According to the director who was appointed to manage the project, the Kyrgyzstan government could not resist taking control of the huge Kumtor goldmine from its Canadian owner due to safety and environmental concerns.
In an interview with the Financial Times, Tengiz Bolturuk said the decision to appoint him as external manager was because of “systematic violations” of environmental law by Centerra Gold and its “predatory” attitudes toward natural resources. “I have seen it with my own eyes” he said in some of his first public comments.
In May, Bishkek seized control of Kumtor, the country’s most valuable asset producing 500,000 ounces of gold a year, after President Sadyr Japarov signed a new law allowing the government to take temporary control of mines that violate environmental regulations or endanger lives. It also fined the company with $3bn.
The move, which has alarmed banks and investors, came months after Japarov, a nationalist firebrand who fought for nationalisation of the mine a decade ago, came to power in a landslide election.
Kyrgyzstan’s largest source of revenue is gold production and Kumtor contributes the most to the country’s gross domestic product.
Centerra, whose annual revenue is more than half dependent on the mine, has responded by initiating international arbitration proceedings against government and seeking bankruptcy protection to its Kyrgyz subsidiaries.
It has also sued Bolturuk, who served as the government’s representative on the company’s board for six months until May 2021, claiming that he conspired to steal the asset from the company — allegations Bolturuk denies. 26 percent of Centerra is owned by the government.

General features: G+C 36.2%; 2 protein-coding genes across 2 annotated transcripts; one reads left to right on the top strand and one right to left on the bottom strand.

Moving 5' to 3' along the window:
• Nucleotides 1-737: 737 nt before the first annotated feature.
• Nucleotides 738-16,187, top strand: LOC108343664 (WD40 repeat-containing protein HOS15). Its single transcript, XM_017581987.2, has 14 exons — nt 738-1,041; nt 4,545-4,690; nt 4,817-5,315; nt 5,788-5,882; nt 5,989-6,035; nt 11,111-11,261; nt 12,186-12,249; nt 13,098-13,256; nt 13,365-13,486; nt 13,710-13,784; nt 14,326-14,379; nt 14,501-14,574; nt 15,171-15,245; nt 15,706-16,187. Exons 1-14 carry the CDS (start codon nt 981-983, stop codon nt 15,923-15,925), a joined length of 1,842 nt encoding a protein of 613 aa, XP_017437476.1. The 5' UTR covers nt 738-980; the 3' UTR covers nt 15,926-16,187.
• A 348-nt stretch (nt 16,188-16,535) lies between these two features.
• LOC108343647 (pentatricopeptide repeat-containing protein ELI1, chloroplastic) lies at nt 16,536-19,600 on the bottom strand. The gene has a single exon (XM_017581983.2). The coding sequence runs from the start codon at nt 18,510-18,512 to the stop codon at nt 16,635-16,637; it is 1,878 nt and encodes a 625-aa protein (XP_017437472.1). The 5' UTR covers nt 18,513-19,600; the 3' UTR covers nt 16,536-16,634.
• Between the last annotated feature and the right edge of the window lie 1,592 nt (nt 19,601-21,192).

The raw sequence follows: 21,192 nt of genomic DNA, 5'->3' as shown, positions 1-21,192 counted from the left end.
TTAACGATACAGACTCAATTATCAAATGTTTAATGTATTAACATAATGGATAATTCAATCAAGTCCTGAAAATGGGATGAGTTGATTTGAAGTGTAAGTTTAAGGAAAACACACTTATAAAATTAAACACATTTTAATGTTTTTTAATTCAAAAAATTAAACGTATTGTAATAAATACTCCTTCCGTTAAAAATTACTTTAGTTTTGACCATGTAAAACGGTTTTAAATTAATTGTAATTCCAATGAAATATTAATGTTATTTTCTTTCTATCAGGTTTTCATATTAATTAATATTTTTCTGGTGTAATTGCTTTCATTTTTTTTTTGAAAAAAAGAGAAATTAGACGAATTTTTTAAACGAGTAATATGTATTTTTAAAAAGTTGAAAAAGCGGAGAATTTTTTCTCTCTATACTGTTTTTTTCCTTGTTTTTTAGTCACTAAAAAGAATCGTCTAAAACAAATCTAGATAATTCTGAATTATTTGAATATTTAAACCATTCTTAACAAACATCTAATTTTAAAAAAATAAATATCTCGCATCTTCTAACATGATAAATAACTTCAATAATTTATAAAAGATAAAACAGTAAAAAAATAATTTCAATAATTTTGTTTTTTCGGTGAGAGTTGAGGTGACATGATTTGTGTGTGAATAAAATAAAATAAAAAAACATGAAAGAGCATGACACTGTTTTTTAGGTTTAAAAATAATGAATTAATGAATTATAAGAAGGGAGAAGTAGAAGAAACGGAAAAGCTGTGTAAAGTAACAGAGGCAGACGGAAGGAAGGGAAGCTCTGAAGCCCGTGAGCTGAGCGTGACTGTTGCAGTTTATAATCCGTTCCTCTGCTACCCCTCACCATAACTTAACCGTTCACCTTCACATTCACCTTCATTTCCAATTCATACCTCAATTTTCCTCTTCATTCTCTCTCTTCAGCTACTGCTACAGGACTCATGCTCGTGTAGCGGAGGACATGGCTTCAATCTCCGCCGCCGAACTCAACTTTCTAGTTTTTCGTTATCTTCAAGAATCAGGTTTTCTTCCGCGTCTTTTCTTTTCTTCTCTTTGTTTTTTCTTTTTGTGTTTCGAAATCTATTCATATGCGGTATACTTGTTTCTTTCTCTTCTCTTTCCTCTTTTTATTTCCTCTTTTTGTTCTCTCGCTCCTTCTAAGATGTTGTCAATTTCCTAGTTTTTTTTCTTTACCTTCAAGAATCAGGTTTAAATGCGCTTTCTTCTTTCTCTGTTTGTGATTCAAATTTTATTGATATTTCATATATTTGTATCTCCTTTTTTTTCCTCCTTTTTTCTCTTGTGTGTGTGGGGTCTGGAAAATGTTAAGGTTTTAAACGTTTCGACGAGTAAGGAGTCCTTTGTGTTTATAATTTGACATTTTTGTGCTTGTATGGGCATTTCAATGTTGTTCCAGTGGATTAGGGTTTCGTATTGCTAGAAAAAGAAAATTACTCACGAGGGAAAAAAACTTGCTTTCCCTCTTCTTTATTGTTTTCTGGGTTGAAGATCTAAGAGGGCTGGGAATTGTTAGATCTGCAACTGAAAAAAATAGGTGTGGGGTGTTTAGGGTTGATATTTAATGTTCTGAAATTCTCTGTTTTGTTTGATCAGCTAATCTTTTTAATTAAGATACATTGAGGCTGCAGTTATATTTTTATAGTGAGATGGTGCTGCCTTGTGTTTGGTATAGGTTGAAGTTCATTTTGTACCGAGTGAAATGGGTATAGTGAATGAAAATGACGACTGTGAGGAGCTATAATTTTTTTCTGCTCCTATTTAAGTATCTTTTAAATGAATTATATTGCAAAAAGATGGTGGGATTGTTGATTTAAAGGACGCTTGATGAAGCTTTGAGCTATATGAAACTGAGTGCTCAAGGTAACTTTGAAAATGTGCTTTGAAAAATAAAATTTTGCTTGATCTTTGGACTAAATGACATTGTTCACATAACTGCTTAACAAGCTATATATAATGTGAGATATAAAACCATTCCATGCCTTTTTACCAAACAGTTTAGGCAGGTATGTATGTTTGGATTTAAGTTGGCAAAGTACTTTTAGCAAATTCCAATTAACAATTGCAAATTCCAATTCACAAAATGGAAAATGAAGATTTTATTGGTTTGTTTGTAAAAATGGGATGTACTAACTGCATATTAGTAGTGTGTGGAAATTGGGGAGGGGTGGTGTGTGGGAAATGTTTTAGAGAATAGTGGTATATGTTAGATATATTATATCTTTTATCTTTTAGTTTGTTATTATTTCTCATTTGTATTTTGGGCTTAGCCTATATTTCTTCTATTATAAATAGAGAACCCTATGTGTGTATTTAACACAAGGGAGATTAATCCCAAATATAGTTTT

The row highlights tensions that can arise between the mining sector, which spends billions of money to develop complex projects in remote regions of the globe, and host countries, who often feel they don’t get a fair share from the profits from their natural resources.
In a statement, Centerra said Bolturuk’s claims were entirely meritless and the state agency responsible for the environment had approved its mining permits every year.
“The mine’s environmental performance was also audited externally multiple times by the Kyrgyz government’s environmental consultant, AMEC Foster Wheeler, and the European Bank for Reconstruction and Development,” it said.
The company also said it was concerned about a build-up of water at the mine “potentially destabilising” the pit walls and creating an “environmental hazard if the water is not treated properly”.
“The government is also not permitting independent third parties to visit the mine to assess [the situation] . . . or assess whether it is still safe to operate the mine,” it said.
Kumtor is a large, western-operated gold mine in Central Asia. It is located between 3,600 and 4,000 metres above the sea level in the mountains above IssykKul Lake. The large amounts of ice needed to reach the gold ore deposit must be moved.
Bolturuk stated that the mine had reduced the amount ice being moved from glaciers to 1.8m cubes metres under his supervision, compared to 4.8m a yearly earlier.
“We will reduce this to almost to almost zero in two years”, he claimed. Centerra claimed that it had removed ice from the area of the open pit and infrastructure.
The shares of Toronto-listed Centerra have fallen by 40% this year, and analysts and investors are becoming more resigned to Kumtor’s taking over.
Over the weekend, Japarov said Kumtor was now 100 per cent owned by Kyrgyzstan, “and only formalities remain”. “That is, the necessary documents must be signed and this will be done,” he was quoted as saying by local media.
Edil Baisalov, Kyrgyzstan’s Deputy Prime Minister and former ambassador to the UK, said Bishkek was committed to resolving the dispute with Centerra.
“To this end, we remain open to reaching an out-of-court settlement that satisfies all parties. However, we are also ready to pursue legal arbitration to its proper and just conclusion,” he said in a statement.